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  5. "הכלב האיטי."

"הכלב האיטי."

Translation:The slow dog.

June 25, 2016



How do I know that this doesn't mean "the dog is slow." ?


In this sentence, the purpose is to put the slow dog as the subject rather than describing it.

You can tell this because "Heh Hayediah" ("ה"- the equivalent of "the" in English) is used both before the word dog and slow.

If you wanted to describe the dog and say that it is slow you would say:"הכלב איטי" (the dog is slow) or "הכלב הזה איטי" (this dog is slow) and omit the "ה".


In short, the use of the ה the second time makes the descriptive word an adjective ("THE dog, THE slow = THE slow dog")


Because of the ה in front of the adjective. Without it it would mean the dog is slow.


I keep missing tet's and tav's. Maybe I could remember that my good dog is both wet and slow. הכלב הטוב שלי רטוב ואיטי.


Does slow using this adjective mean slow only in the sense of one's speed? Or does it also mean slow intellectually?


I have noticed that in some books that I have and on some translators, some of the hebrew is spaced out differently.

Ie. האיטי actually translates to Haiti, but when the ה is separated from איטי, then it becomes "the slow". This is a horrible example of the distinction as we know that ה in most cases has come to mean "the"...but, also is the case of using ו to mean, "and", I understand what it means, but in some of the books the ו is also separated so that it would look like אמא ו אבא rather than אמא ואבא...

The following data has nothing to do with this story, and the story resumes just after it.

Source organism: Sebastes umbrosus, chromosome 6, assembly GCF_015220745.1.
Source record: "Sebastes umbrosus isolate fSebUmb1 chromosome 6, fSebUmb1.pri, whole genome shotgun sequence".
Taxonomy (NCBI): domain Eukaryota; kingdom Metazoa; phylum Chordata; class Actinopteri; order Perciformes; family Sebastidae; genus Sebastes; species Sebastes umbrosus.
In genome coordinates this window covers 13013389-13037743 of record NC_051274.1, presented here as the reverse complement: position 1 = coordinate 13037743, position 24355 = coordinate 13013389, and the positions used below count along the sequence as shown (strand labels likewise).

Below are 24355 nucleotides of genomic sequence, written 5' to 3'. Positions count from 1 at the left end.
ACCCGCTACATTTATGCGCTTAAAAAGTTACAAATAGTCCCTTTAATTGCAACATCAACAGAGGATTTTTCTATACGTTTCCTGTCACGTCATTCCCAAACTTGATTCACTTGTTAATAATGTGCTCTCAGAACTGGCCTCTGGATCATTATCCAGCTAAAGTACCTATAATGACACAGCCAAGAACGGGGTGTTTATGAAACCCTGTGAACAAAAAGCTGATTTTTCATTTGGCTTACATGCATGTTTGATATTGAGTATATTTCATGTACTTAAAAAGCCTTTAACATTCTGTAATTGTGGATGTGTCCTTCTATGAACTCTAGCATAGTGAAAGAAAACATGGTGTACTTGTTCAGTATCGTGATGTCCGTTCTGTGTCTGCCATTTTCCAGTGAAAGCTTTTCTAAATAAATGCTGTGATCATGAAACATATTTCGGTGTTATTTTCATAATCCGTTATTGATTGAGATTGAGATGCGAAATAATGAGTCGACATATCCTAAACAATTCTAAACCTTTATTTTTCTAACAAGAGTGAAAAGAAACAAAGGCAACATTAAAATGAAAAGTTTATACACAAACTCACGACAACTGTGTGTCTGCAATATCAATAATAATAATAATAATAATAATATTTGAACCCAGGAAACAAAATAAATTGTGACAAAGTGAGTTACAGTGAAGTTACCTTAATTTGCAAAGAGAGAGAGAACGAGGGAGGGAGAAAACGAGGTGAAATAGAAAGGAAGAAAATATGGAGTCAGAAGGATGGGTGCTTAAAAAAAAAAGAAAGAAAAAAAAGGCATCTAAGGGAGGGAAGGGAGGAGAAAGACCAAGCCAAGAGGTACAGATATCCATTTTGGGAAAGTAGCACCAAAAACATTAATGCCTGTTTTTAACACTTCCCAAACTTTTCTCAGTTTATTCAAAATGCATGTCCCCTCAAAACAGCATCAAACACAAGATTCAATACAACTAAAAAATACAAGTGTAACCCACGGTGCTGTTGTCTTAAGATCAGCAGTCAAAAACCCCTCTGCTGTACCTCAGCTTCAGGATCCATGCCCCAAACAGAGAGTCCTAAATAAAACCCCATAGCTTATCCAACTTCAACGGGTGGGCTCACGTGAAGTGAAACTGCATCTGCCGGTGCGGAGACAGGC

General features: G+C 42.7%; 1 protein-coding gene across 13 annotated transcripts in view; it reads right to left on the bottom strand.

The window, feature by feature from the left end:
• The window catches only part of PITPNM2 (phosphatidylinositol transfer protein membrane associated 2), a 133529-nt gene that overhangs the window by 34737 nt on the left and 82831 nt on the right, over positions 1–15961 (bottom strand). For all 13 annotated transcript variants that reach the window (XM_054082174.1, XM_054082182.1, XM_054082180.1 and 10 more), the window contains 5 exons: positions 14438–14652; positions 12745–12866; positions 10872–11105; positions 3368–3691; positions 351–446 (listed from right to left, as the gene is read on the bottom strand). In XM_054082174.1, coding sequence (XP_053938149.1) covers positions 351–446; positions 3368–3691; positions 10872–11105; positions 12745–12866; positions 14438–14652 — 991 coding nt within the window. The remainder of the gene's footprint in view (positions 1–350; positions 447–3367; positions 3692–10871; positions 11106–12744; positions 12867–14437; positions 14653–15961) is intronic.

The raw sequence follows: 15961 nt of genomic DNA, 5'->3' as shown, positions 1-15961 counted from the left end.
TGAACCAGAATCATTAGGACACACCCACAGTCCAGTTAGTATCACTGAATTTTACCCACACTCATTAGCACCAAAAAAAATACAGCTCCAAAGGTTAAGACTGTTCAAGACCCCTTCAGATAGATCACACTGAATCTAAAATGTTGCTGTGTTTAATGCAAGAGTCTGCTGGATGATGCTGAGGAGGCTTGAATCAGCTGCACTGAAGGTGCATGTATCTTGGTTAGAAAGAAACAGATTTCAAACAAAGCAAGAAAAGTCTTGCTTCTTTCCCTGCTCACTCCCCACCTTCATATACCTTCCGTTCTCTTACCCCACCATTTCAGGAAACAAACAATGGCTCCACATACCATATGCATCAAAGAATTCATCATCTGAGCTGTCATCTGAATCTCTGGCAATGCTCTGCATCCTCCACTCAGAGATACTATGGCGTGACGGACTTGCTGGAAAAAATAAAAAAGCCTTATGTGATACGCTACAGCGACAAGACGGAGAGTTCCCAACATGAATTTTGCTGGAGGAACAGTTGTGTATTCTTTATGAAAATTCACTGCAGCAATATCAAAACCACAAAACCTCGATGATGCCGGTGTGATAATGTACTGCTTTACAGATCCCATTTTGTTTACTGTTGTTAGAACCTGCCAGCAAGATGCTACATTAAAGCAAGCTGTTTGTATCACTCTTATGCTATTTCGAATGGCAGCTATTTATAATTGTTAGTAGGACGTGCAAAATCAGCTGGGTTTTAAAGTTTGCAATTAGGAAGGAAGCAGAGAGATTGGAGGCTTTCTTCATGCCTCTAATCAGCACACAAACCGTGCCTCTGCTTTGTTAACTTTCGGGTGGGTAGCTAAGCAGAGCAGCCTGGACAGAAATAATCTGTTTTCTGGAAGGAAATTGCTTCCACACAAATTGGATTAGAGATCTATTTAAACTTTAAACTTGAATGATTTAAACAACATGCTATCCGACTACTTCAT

Is this just a personal preference of the authors/programmers?


The only way to write is with the ה and the ו etc. connected to the word. Not sure what books you have that separate them.


Why does google translate spell it אטי?


I've now put this sentence into Google translate, and it produced האיטי, just like DL (same if Just put "slow").

Anyways, without the first yod it's an almost legitimate spelling. When writing with niqqud you don't write the first yod. The standard for niqqud-less spelling calls for the yod, but many people don't know or don't follow the exact standard, and in this particular word I'm not surprised to see it often written אטי.


That's what I'm putting in but days I'm wrong


I have read that when the noun is definite, the adjective must also be definite. In this case we seem to have sentence fragment. We have a slow dog that is not doing anything.


Is that audio correct? I keep hearing 'ha keleT haiti'


The audio is correct, and it says:

ha-kélev ha-ití

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